A Wall Street Journal report shows top companies are paying their top leaders almost 1% less in 2009 than the previous year. Leading the drop was Dish Network (DISH), where founder and CEO Charles Ergen suffered the harshest drop in pay across the entire WSJ survey — a drop of 92.5% to $623,100 a year in total compensation.
The recent downturn in CEO pay comes after a 3.4% drop for executive compensation in 2008 as the recession took its toll and political outcry made big bonuses unpopular. It’s natural to see companies cutting back in leaner times — even a bit refreshing to see that those on the top of the heap are sharing the pain of the little guys who have had salary freezes or furlough days. But what does it say about a company like Dish Network when it slashes CEO pay by over 90% — even as DISH share prices have doubled in the last year.
While the $600k salary of CEO Ergen is still 20 times the average salary of an adult American, it’s at the extreme bottom of the pay scale for the high-stress job of running a publicly traded company with a $9 billion market size and almost $13 billion in annual revenue. And it’s not like Ergen has been asleep at the wheel — DISH stock is up about 125% since the March 9, 2009, lows and in its latest quarter topped Wall Street earnings per share estimates by 25%.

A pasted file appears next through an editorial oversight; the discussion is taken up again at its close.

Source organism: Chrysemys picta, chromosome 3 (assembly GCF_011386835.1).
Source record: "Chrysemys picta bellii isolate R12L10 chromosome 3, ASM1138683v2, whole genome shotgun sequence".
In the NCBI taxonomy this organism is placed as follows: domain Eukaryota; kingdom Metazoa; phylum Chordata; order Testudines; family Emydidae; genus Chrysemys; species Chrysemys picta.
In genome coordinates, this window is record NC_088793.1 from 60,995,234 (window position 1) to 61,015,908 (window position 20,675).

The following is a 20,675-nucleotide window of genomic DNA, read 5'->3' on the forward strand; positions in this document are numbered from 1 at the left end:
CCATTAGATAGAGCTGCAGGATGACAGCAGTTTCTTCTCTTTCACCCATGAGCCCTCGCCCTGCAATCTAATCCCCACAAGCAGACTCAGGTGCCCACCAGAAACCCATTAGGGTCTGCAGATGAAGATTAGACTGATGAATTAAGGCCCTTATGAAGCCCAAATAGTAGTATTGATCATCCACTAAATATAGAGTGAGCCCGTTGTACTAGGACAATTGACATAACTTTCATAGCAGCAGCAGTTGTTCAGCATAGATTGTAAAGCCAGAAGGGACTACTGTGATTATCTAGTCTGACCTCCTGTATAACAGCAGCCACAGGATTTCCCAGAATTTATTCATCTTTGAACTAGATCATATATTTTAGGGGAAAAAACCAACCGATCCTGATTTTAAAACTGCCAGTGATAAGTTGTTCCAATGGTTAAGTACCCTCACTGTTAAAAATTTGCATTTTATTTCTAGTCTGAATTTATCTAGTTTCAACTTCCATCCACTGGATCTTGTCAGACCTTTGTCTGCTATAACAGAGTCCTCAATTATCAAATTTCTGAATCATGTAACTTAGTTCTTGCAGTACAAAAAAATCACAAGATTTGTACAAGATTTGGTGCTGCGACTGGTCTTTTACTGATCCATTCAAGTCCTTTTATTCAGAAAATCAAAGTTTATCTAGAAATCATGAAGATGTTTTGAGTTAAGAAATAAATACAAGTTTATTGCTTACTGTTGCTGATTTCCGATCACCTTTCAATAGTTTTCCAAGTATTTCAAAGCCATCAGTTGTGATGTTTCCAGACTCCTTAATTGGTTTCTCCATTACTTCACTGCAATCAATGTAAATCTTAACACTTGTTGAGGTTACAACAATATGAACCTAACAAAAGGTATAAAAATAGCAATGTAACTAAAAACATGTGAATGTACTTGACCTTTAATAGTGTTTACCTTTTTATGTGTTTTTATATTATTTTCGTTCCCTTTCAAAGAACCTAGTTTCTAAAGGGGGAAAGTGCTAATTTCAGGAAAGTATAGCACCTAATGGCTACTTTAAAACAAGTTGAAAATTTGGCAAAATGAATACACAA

So why would DISH pay its CEO so little? Well, perhaps it’s because as the founder of Dish Network that Ergen has more of an interest in the success of the company than padding his own bank account. Cable providers like Comcast (CMCSA) and Time Warner (TWX) are virtual monopolies, and satellite rival DirecTV (DTV) boasts 30% more customers – 18 million by the latest estimate to 14 million at DISH. Putting the company’s money to work toppling these rivals may be more important to Ergen than anything else.
Another idea would be that the CEO is simply playing a public relations game akin to Citigroup (C) CEO Vikram Pandit took a salary of $1 without any bonuses after a massive government bailout, or when General Motors CEO Rick Wagoner made a similar $1 pay pledge. While 600 large isn’t peanuts, it’s certainly not the $52 million pulled in by Occidental Petroleum (OXY) CEO Ray R. Irani.
The final theory — and one that’s more disturbing for DISH shareholders — is that the company either doesn’t have the cash or doesn’t have the inclination to pay its leadership top dollar. That could signal trouble down the road if its true, because Dish Network is going to need to woo the best and brightest executives to fend off cable rivals and satellite leader DTV. Settling for second-tier talent is no way to become the best in the business.
Pay is all relative. Obviously a cashier should make less than a CEO because of the difference in experience, education and skills for the job. And in the world of CEO pay where top execs routinely pull in seven and eight figures, $623,100 seems like chump change.
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